Patients afflicted with the triple-negative subtype of breast cancer (TNBC) have a higher risk of recurrence and progression relative to other subtypes. The recurrent disease has usually acquired resistance to standard therapies and these patients face a poor prognosis. This clinical trajectory suggests that therapies that can prevent the formation of distant metastases or kill established lesions in secondary organs should improve survival.
We have developed and characterized, both functionally and molecularly, four isogenic MDA-MB-231 TNBC xenograft lines, designated 231_ATCC, 231_LNA, 231_LM2 and 231_HM (highly-metastatic). Together these lines comprise a novel model system for study of the factors driving breast cancer progression and metastasis in vivo. Isolated primary tumour cells were profiled using PAT-Seq (Poly-A Tail)-Seq, a RNA-based ‘next-generation’ digital sequencing protocol developed in our laboratory (1), which generates precise data on alternative mRNA polyadenylation and poly-A tail length in addition to transcript abundance. Candidate metastasis promoting genes are functionally assessed by stable silencing in breast cancer cell lines and then execution of a suite of in vitro and in vivo assays.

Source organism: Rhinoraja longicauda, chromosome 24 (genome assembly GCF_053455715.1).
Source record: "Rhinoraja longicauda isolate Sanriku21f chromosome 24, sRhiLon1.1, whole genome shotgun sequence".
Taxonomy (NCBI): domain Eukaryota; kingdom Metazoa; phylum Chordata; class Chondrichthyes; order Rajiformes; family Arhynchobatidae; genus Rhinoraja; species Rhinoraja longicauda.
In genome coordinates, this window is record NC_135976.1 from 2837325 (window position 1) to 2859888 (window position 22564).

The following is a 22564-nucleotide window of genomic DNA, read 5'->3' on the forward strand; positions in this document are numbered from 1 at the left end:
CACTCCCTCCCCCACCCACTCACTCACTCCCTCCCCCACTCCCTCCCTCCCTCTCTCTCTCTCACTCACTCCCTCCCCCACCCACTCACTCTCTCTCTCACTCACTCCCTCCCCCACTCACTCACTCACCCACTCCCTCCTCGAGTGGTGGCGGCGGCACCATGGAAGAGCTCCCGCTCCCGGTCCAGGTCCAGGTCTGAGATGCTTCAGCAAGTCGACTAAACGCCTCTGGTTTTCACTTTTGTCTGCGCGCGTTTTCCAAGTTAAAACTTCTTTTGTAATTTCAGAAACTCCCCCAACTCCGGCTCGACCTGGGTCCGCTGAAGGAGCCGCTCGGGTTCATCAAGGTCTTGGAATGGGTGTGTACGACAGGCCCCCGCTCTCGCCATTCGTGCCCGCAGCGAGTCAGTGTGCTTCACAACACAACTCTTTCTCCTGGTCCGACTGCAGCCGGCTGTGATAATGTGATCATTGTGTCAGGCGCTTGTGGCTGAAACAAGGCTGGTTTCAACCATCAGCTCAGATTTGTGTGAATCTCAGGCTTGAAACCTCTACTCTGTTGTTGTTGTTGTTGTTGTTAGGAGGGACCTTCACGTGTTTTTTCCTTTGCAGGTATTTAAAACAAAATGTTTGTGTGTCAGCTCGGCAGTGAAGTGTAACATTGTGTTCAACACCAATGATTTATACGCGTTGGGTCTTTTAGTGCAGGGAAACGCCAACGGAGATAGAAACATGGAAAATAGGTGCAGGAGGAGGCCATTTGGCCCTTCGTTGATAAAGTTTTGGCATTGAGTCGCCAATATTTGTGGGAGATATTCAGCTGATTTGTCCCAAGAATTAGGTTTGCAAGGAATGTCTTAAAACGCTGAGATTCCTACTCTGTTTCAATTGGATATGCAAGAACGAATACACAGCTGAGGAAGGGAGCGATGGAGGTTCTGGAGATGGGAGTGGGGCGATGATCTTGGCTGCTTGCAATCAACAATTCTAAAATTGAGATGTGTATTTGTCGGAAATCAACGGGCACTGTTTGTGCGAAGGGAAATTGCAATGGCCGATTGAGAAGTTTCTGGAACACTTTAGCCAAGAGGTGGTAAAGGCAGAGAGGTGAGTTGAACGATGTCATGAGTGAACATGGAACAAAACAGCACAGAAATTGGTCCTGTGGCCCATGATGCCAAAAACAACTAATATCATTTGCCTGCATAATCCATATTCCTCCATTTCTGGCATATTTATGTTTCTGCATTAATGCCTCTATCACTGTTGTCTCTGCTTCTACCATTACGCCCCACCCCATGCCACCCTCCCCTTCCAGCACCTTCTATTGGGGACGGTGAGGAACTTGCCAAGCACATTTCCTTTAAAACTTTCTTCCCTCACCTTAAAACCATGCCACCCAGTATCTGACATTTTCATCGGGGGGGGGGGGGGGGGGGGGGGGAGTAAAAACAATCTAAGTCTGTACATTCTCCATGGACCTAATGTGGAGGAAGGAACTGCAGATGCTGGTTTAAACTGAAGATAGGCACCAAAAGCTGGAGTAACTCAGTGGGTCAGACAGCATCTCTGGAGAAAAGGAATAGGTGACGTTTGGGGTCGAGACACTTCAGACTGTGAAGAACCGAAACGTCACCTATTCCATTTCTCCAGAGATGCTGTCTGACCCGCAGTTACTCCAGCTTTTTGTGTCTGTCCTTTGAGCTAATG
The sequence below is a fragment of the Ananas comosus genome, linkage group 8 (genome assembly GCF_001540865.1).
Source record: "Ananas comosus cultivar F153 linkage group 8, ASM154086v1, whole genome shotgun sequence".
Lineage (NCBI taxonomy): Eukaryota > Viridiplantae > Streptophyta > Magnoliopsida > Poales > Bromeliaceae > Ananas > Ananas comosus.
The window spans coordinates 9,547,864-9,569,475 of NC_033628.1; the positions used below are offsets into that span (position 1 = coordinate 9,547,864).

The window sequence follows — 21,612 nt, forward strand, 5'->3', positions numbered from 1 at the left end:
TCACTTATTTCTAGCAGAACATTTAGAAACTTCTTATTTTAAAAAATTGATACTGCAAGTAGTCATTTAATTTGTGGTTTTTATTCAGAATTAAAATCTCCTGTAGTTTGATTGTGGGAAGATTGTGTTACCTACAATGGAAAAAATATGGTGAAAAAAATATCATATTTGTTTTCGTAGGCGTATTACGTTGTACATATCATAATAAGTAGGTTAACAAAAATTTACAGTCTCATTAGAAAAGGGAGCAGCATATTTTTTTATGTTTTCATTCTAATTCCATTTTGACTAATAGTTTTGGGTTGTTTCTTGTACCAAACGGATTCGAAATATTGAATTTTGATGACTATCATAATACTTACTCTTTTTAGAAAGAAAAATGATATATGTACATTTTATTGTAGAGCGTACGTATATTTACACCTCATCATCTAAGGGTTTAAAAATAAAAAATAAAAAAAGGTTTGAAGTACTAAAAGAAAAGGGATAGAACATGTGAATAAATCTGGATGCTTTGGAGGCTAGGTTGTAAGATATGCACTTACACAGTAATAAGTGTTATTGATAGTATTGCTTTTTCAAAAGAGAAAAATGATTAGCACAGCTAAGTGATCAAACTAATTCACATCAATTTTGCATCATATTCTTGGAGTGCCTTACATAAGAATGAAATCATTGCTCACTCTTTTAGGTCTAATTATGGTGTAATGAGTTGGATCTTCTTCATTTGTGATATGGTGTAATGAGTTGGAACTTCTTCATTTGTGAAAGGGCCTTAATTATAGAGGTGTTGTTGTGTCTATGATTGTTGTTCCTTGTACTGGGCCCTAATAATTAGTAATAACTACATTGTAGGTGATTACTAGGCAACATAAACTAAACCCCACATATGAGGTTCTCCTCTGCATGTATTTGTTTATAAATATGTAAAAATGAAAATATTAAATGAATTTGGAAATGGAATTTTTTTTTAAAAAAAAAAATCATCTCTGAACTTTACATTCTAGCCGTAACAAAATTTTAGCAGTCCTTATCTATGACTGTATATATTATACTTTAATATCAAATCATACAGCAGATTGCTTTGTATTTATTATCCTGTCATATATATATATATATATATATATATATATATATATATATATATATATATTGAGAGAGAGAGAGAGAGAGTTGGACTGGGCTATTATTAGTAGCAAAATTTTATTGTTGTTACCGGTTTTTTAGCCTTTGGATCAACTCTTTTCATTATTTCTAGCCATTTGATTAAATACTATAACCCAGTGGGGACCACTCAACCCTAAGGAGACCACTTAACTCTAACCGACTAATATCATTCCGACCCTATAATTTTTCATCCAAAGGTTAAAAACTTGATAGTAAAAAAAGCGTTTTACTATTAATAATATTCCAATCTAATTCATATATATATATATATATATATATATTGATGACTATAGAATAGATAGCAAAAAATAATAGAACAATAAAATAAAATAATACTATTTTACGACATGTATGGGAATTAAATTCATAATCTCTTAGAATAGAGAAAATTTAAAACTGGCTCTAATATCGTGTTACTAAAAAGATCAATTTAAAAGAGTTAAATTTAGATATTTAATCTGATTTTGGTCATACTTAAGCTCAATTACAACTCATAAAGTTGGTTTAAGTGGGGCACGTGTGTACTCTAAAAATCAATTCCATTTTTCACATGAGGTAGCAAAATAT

Interrogation of PAT-Seq expression data revealed upregulated expression of FGF-13 (FHF-2), a non-canonical member of the FGF family with a unique cytoplasmic localization, in aggressively metastatic MDA-MB-231HM tumours. Silencing of FGF-13 expression did not substantially affect breast cancer cell proliferation in vitro or in vivo, although colony forming ability in 2D was dramatically reduced. FGF-13 also mediated resistance to killing with platinum-based chemotherapeutic agents in vitro. Unexpectedly, reduction of FGF-13 levels increased both migration and basement membrane invasion of MDA-MB-231HM cells in vitro. Despite the observed FGF-13 mediated inhibition of cell motility, loss of FGF-13 dramatically reduced spontaneous metastasis of MDA-MB-231HM xenografts from the inguinal mammary gland to lung and liver in immuno-compromised mice in vivo.
The results demonstrate that FGF-13 may be a novel driver of metastasis as well as cisplatin resistance in human breast cancer and suggest that development of molecular strategies to inhibit the relevant cellular function(s) of FGF-13 in breast cancer cells should be considered.